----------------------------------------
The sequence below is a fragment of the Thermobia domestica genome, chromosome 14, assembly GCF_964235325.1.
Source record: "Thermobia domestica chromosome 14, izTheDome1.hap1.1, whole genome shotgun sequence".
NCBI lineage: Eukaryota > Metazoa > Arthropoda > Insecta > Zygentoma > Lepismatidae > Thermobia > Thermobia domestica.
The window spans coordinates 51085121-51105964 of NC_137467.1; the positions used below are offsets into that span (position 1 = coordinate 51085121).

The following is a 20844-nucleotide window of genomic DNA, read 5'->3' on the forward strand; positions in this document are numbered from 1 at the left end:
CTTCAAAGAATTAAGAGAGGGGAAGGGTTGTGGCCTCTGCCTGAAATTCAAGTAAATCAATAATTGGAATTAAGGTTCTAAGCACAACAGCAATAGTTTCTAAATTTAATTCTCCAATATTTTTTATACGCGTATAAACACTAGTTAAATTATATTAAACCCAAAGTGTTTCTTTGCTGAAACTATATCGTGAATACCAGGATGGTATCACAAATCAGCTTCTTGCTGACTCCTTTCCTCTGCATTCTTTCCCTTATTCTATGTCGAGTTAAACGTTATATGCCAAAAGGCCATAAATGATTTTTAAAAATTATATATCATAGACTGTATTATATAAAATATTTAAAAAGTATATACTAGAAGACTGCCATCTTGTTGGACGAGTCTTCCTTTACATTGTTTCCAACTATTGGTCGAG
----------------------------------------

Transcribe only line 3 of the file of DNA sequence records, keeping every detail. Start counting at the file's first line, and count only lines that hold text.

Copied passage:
NCBI lineage: Eukaryota > Metazoa > Arthropoda > Insecta > Zygentoma > Lepismatidae > Thermobia > Thermobia domestica.